World War II ended in the popular imagination when the troops came home to victory celebrations and reunions. There may have been a lot of these in the U.S., but the war was much too big and too tragic in Europe for there to be simple endings. This fact is well documented by Keith Lowe in his Savage Continent: Europe in the Aftermath of World War II.
From the Conclusion: "There were many reasons not to love one's neighbor in the aftermath of the war ... The sheer variety of grievances that existed in 1945 demonstrates not only how universal the war had been, but also how inadequate is our traditional way of understanding it ..." Communists and nationalists have exploited these grievances with tragic results. Ethnic cleansing in the the former Yugoslavia is fresh in our memories, but massive ethnic cleansings had been in force before 1945, after 1945 and through most of the 20th century. Ethnically "pure" nation states had been a goal for many groups for many years. Current economic crises in Europe provide new openings for the demagogues. In comparison, our own immigration debates seem pretty tame.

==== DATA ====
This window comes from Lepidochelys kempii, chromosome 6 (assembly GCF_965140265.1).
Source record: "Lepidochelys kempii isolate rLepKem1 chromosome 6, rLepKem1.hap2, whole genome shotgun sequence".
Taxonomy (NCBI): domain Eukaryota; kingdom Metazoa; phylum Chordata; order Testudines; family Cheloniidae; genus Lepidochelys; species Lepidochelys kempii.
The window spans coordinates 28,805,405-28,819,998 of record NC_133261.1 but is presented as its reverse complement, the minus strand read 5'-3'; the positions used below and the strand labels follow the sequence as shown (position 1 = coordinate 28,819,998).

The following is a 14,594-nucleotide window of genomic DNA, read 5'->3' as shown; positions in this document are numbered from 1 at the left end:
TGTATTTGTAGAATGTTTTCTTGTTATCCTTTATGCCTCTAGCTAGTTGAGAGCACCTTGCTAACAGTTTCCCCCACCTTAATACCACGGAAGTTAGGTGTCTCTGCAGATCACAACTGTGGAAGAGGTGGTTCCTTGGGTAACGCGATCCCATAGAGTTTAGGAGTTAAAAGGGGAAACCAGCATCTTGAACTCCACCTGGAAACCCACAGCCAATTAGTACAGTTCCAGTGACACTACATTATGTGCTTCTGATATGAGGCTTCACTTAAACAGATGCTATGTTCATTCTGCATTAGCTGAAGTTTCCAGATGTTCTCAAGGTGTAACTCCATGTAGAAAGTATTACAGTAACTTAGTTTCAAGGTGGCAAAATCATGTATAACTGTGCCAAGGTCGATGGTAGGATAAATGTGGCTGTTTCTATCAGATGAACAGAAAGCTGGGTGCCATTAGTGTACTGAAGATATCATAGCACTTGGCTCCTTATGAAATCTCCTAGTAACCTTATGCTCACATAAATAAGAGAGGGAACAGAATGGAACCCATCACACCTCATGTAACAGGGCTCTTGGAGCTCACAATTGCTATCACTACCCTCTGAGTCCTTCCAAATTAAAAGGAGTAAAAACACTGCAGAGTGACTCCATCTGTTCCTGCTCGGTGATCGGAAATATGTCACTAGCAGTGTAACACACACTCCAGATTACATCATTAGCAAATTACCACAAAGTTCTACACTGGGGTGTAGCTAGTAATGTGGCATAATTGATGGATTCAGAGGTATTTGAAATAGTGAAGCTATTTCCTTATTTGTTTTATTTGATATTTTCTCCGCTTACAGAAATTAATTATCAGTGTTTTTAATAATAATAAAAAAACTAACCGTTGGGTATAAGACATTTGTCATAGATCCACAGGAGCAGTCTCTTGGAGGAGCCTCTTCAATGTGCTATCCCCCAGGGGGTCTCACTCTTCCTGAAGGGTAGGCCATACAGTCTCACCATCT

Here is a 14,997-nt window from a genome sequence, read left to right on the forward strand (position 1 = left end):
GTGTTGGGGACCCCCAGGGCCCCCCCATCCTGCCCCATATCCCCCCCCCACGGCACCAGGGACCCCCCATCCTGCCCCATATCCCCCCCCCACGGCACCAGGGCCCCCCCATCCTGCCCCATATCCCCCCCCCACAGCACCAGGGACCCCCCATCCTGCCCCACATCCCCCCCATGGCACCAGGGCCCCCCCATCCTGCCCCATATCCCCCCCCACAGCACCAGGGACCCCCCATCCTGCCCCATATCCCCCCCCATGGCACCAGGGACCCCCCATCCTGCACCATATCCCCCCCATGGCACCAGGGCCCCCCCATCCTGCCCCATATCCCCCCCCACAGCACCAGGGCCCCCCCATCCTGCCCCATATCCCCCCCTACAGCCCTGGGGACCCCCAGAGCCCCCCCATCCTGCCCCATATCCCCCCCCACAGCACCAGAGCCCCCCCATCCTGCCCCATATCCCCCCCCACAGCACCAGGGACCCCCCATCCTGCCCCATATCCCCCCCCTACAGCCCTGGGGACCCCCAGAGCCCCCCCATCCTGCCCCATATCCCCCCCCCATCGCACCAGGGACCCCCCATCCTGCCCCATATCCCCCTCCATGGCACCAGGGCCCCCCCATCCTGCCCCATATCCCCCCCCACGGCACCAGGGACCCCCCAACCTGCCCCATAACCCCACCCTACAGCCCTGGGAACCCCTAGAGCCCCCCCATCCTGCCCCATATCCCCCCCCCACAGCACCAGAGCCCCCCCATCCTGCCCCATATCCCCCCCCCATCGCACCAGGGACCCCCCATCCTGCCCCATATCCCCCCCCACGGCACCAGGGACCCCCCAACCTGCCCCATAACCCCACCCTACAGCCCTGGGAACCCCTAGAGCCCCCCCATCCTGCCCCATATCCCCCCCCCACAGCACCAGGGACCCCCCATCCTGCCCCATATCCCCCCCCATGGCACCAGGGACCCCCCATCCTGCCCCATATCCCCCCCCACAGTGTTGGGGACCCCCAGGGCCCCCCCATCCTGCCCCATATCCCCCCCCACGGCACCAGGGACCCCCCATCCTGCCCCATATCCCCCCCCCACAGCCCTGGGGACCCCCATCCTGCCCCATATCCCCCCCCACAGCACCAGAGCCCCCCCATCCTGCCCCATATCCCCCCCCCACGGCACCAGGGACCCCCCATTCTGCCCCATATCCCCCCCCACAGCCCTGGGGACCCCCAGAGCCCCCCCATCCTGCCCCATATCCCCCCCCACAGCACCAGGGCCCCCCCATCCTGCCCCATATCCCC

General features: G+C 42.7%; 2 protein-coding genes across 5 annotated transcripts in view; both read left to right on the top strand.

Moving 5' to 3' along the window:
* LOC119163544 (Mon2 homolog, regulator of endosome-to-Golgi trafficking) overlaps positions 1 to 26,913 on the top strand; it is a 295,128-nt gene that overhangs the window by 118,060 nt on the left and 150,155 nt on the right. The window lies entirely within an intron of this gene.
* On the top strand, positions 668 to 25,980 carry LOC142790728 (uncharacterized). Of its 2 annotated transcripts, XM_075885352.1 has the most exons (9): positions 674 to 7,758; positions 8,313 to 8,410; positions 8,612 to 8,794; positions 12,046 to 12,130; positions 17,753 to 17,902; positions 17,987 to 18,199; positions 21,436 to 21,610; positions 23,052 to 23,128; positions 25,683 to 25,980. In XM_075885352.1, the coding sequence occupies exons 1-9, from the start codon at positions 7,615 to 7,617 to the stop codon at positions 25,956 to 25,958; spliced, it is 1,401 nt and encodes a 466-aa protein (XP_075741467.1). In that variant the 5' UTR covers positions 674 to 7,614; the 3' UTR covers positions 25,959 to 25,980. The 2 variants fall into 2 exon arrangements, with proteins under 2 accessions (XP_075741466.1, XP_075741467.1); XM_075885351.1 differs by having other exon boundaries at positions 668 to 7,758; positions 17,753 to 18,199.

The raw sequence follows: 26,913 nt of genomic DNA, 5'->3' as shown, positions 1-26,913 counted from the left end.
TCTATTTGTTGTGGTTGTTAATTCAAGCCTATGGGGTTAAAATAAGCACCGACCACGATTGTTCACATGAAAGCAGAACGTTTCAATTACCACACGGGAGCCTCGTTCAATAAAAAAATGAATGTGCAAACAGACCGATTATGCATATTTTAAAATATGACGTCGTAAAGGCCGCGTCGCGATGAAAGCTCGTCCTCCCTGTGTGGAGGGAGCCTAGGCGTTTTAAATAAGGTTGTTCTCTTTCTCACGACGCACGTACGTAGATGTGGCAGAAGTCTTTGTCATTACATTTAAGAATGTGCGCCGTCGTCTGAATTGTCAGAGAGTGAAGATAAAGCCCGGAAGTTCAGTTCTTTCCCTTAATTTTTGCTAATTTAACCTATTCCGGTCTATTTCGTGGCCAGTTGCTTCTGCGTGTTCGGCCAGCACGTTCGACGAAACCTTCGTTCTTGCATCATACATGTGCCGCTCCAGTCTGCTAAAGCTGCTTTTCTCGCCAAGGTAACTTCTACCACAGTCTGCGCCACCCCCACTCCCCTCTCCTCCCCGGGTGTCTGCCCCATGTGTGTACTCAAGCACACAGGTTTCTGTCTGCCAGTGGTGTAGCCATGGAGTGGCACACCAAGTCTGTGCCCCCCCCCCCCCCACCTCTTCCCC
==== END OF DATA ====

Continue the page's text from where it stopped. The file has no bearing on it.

"Can we all just get along?" Perhaps. But first we have to (all) learn and digest enough history. Lowe's book is, in my view, a great place to begin.
Many movies simply build on the cliches of history. But there are some that are worthy because they prompt deeper reflections. I liked these: Lore, Inheritance, Worse Than War.